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The Federal Reserve as an Informed Foreign Exchange Trader: 1973–1995

by Michael D. Bordoa, Owen F. Humpageb, and Anna J. Schwartzc

Abstract

If official interventions convey private information useful for price discovery in foreign exchange markets, then they should have value as a forecast of near-term exchange rate movements. Using a set of standard criteria, we show that approximately 60 percent of all U.S. foreign exchange interventions between 1973 and 1995 were successful in this sense. This percentage, however, is no better than random. U.S. intervention sales and purchases of foreign exchange were incapable of forecasting dollar appreciations or depreciations. U.S. interventions, however, were associated with more moderate dollar movements in a manner consistent with leaning against the wind, but only 22 percent of all U.S. interventions conformed to this pattern. We also found that the larger the size of an intervention, the greater was its probability of success. In this context, most U.S. interventions appear to have been too small to have had a high probability of success. Other potential characteristics of intervention—notably, coordination and secrecy—did not seem to influence our success rates.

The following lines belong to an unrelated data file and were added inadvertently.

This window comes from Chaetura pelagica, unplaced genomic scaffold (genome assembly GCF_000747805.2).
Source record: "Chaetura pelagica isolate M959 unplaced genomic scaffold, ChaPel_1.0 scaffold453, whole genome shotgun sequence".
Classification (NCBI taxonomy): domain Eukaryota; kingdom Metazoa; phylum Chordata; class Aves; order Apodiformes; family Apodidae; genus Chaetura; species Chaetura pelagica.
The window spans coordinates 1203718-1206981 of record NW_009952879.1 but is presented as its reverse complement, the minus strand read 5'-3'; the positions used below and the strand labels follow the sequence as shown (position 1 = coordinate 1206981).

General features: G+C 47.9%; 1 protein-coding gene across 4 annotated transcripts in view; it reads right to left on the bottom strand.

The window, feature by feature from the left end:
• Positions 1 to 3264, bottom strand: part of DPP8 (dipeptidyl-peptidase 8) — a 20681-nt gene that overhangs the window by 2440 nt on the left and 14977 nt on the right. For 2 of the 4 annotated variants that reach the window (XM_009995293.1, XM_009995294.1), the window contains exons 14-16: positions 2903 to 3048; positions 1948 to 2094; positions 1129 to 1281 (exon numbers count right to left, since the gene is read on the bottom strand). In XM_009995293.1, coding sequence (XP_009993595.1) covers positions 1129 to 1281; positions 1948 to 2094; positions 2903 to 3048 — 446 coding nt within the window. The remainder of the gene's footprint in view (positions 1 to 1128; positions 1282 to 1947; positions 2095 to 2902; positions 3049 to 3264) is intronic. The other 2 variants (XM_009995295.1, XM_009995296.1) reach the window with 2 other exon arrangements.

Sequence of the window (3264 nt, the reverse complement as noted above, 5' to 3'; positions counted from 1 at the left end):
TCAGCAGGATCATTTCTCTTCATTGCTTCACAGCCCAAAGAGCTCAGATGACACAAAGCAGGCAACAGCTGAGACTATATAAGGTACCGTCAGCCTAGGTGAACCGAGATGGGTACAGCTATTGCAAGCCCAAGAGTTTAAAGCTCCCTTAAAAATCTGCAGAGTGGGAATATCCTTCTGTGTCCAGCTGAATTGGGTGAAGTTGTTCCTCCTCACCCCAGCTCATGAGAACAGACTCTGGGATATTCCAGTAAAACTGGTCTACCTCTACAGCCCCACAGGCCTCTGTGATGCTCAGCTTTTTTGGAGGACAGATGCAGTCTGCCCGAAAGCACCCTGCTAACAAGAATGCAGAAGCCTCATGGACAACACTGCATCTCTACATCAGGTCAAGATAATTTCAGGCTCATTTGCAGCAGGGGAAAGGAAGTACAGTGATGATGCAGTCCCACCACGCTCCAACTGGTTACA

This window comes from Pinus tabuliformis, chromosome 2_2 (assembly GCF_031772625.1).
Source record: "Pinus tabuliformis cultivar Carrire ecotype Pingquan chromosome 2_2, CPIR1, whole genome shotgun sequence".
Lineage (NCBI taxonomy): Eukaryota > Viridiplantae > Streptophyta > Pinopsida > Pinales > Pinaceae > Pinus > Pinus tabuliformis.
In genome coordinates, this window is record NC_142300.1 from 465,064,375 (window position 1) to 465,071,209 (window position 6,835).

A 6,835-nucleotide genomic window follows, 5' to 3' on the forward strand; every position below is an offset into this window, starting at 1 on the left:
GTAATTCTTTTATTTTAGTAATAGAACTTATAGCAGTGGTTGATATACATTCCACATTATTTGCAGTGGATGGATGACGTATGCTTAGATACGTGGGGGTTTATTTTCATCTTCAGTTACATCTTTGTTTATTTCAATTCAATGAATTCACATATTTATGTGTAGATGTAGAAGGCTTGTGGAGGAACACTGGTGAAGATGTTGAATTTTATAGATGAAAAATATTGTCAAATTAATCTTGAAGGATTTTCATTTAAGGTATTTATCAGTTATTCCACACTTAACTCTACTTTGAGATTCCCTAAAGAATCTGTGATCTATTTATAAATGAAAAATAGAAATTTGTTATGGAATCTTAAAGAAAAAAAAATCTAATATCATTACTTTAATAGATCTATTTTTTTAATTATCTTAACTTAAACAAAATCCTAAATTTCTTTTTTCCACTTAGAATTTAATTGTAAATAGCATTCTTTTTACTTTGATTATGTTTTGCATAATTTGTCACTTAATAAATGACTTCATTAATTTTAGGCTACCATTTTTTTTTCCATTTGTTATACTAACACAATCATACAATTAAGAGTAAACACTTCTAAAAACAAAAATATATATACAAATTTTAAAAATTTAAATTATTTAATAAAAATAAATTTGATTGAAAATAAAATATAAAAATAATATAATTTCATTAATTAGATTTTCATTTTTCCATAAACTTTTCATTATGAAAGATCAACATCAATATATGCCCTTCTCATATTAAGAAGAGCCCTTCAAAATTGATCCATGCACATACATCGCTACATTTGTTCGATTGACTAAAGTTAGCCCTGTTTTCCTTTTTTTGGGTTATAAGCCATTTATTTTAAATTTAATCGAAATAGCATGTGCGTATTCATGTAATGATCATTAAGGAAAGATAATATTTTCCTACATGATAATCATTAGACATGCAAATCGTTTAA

JEL Codes: F31, E52, E58.

 
Full article (PDF, 33 pages 278 kb)

Discussion by Kathryn Dominguez


a Rutgers University
b Federal Reserve Bank of Cleveland
c National Bureau of Economic Research